Parliament: Gan Kim Yong explains actions MOH took over HIV data breach

Judgment call was made balancing need for transparency and impact on those affected

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Health Minister Gan Kim Yong yesterday defended the way the authorities handled the HIV Registry data breach, and said public disclosure of the matter was a judgment call balancing the need to be transparent and how it would affect the people on the list.

He told Parliament that while action has been taken to delete the information that had been leaked, the authorities are still monitoring further exposure of the data.

Last month, the Government revealed that details of 14,200 Singaporeans and foreigners diagnosed with HIV were stolen and posted online. The person who did it was American lecturer Mikhy Farrera Brochez, who was deported last year after serving a jail term for fraud and drug-related offences.

Brochez, who is HIV-positive, had twice used the blood of his doctor boyfriend Ler Teck Siang for an HIV test to get an Employment Pass.

Ler was head of the National Public Health Unit and had downloaded the HIV Registry onto a thumb drive. Brochez got his hands on it.

In a ministerial statement after MPs raised questions on how the matter had been handled, Mr Gan said that the well-being of those on the registry weighed heavily in how the authorities responded.

When the Ministry of Health (MOH) first found out in 2016 that Brochez had access to the confidential information, it had to decide whether to inform those affected and to publicise the matter.

"These were not straightforward decisions. On the one hand, there is the need to be transparent. On the other hand, we need to consider the impact of an announcement on the affected persons with HIV - would it serve their interest, or harm them instead?" he said. Doctors at MOH felt that particular attention had to be paid to the concerns of HIV patients, as HIV status is a deeply emotional and personal matter.

At that time, there was also no evidence that the confidential information had been disseminated to the public. Whatever data Brochez had revealed had also been seized or deleted by the police, said Mr Gan.

The decision in 2016 was not to inform those on the list or make the data breach public.

But last year, when Brochez sent a screenshot of 31 registry records to several government agencies, MOH decided to contact and alert the 31 affected individuals as it could not retrieve the screenshot.

Mr Gan said MOH did not disclose the leak then as there was no evidence that Brochez had more than these records. It also felt a public announcement could create anxiety and distress among all whose names were on the registry.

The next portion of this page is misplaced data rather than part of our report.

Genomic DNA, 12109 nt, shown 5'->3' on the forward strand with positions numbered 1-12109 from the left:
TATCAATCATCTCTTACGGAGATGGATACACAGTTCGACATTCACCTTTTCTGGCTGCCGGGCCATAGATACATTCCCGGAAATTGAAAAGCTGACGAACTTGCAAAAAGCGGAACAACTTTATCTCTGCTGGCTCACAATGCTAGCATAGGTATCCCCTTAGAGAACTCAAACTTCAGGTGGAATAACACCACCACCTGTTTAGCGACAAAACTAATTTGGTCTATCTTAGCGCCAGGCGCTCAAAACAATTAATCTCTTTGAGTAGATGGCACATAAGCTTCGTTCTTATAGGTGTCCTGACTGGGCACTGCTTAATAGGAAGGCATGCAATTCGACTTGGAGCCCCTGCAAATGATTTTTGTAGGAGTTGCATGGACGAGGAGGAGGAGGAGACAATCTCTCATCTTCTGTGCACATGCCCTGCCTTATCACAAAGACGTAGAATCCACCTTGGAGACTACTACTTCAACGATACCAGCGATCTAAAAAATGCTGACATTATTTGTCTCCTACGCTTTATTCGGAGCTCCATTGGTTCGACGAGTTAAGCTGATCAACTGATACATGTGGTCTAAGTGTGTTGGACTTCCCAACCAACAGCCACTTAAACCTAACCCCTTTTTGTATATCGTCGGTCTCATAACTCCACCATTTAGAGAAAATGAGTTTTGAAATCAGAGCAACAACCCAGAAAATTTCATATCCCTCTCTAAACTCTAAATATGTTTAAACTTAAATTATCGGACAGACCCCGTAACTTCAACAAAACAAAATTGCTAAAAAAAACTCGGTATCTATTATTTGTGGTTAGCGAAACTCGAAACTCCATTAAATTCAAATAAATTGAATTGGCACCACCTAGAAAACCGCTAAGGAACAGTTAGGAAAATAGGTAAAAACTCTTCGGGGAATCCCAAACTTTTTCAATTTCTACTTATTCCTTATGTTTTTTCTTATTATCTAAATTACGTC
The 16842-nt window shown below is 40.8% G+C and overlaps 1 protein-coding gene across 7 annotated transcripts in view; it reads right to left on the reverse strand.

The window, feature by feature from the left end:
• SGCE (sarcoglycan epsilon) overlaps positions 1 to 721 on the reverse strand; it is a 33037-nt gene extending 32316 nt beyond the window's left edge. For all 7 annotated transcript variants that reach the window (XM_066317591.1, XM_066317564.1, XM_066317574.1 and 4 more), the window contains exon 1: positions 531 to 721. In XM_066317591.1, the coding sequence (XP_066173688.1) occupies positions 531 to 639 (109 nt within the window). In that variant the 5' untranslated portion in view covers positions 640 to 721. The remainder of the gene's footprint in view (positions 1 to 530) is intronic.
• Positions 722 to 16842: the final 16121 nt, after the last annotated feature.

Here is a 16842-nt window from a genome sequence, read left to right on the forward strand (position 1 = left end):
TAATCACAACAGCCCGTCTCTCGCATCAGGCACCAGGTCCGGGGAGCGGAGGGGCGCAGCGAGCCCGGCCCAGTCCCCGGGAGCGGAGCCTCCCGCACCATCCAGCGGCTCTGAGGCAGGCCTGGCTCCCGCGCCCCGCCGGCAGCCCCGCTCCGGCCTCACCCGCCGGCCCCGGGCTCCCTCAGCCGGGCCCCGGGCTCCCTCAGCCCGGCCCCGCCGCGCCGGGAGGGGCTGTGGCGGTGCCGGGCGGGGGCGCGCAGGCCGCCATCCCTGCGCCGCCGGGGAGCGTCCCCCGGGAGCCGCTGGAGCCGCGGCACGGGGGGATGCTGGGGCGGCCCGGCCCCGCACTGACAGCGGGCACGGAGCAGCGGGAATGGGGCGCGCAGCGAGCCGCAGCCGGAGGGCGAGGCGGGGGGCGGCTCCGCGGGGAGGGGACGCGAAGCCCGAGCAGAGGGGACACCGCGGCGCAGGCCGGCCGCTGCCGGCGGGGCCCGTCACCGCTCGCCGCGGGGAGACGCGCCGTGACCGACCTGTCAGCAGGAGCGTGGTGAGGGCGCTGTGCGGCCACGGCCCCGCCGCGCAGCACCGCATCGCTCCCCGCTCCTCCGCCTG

Then last month, when Brochez put the full contents of the HIV Registry up to January 2013 online and provided the link to a non-government party, the likelihood of the identities being made public increased significantly.

"MOH therefore decided to make a public announcement on Jan 28 even though we remained deeply concerned about the impact this would have on the affected persons," said Mr Gan.

"We sought to quickly contact each of the affected individuals to inform them of the circumstances and also offer them assistance prior to the announcement. We worked with the police and other relevant parties to disable access to the information as quickly as possible."

Mr Gan stressed that at each juncture in 2016, last year and this year, MOH had to make judgment calls.

"It is arguable that MOH should have made a different call. But I reject any allegation that MOH sought to cover up the incident," he said, alluding to comments that the ministry had been less than open about the matter. He added: "On all three occasions, MOH's primary concern was the well-being of the persons on the HIV Registry."

He also elaborated on how the ministry had been tightening security of the HIV Registry since 2012, even before the issue surfaced.

Wrapping up, he said this has been "a regrettable incident caused by the irresponsible and deplorable actions of two individuals".

Ler betrayed the trust of the ministry and the medical profession.

Mr Gan said: "I am sorry that the irresponsible actions of one of our officers have resulted in such distress to the affected persons."

As for Brochez, he said: "We will spare no effort in bringing him to justice again for his latest crime."


Reports from Parliament on the HIV data leak:

How the HIV data leak was handled

MOH had to exercise care, judgment in deciding whether to inform public: Gan

MOH knew only in 2016 that Brochez had access to HIV data

MPs ask about support for those affected and recourse available

Why Brochez was not charged under Official Secrets Act in 2016

2,400 Singaporeans affected by data leak contacted by MOH

HIV Registry security safeguards in line with govt policy then

People hold power to fight stigma, show compassion

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A version of this article appeared in the print edition of The Straits Times on February 13, 2019, with the headline Parliament: Gan Kim Yong explains actions MOH took over HIV data breach. Subscribe